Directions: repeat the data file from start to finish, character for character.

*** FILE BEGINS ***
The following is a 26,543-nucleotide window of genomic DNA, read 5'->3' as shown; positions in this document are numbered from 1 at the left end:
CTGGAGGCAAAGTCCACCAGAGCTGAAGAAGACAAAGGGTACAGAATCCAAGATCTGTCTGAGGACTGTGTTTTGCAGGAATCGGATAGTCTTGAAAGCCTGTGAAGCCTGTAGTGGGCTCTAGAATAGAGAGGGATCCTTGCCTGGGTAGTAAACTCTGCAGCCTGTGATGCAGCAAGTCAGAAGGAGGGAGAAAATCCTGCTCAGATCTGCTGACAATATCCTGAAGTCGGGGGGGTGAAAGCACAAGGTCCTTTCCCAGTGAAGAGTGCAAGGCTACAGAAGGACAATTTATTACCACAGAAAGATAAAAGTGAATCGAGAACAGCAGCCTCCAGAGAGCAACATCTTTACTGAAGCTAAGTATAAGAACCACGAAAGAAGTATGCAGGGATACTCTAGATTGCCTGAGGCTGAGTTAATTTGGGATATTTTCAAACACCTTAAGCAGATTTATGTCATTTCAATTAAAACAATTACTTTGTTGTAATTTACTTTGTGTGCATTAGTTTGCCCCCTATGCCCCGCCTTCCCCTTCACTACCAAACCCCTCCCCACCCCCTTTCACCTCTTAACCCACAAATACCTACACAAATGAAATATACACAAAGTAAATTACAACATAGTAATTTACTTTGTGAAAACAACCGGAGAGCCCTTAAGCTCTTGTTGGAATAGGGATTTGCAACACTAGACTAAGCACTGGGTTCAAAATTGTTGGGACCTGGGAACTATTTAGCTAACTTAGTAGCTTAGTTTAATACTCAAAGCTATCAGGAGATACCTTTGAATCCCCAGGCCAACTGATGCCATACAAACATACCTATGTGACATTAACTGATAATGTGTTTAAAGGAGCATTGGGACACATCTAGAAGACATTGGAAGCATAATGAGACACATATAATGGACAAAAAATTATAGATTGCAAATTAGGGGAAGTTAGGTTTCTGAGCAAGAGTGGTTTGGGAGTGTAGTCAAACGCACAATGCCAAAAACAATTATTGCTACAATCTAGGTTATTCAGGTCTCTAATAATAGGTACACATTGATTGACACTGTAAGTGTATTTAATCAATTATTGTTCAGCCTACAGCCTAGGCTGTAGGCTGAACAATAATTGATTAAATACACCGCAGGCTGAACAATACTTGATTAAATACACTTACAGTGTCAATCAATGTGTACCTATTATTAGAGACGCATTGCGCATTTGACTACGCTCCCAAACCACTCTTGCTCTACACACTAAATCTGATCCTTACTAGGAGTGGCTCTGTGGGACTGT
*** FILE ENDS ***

The following is a 26,543-nucleotide window of genomic DNA, read 5'->3' as shown; positions in this document are numbered from 1 at the left end:
CTGGAGGCAAAGTCCACCAGAGCTGAAGAAGACAAAGGGTACAGAATCCAAGATCTGTCTGAGGACTGTGTTTTGCAGGAATCGGATAGTCTTGAAAGCCTGTGAAGCCTGTAGTGGGCTCTAGAATAGAGAGGGATCCTTGCCTGGGTAGTAAACTCTGCAGCCTGTGATGCAGCAAGTCAGAAGGAGGGAGAAAATCCTGCTCAGATCTGCTGACAATATCCTGAAGTCGGGGGGGTGAAAGCACAAGGTCCTTTCCCAGTGAAGAGTGCAAGGCTACAGAAGGACAATTTATTACCACAGAAAGATAAAAGTGAATCGAGAACAGCAGCCTCCAGAGAGCAACATCTTTACTGAAGCTAAGTATAAGAACCACGAAAGAAGTATGCAGGGATACTCTAGATTGCCTGAGGCTGAGTTAATTTGGGATATTTTCAAACACCTTAAGCAGATTTATGTCATTTCAATTAAAACAATTACTTTGTTGTAATTTACTTTGTGTGCATTAGTTTGCCCCCTATGCCCCGCCTTCCCCTTCACTACCAAACCCCTCCCCACCCCCTTTCACCTCTTAACCCACAAATACCTACACAAATGAAATATACACAAAGTAAATTACAACATAGTAATTTACTTTGTGAAAACAACCGGAGAGCCCTTAAGCTCTTGTTGGAATAGGGATTTGCAACACTAGACTAAGCACTGGGTTCAAAATTGTTGGGACCTGGGAACTATTTAGCTAACTTAGTAGCTTAGTTTAATACTCAAAGCTATCAGGAGATACCTTTGAATCCCCAGGCCAACTGATGCCATACAAACATACCTATGTGACATTAACTGATAATGTGTTTAAAGGAGCATTGGGACACATCTAGAAGACATTGGAAGCATAATGAGACACATATAATGGACAAAAAATTATAGATTGCAAATTAGGGGAAGTTAGGTTTCTGAGCAAGAGTGGTTTGGGAGTGTAGTCAAACGCACAATGCCAAAAACAATTATTGCTACAATCTAGGTTATTCAGGTCTCTAATAATAGGTACACATTGATTGACACTGTAAGTGTATTTAATCAATTATTGTTCAGCCTACAGCCTAGGCTGTAGGCTGAACAATAATTGATTAAATACACCGCAGGCTGAACAATACTTGATTAAATACACTTACAGTGTCAATCAATGTGTACCTATTATTAGAGACGCATTGCGCATTTGACTACGCTCCCAAACCACTCTTGCTCTACACACTAAATCTGATCCTTACTAGGAGTGGCTCTGTGGGACTGT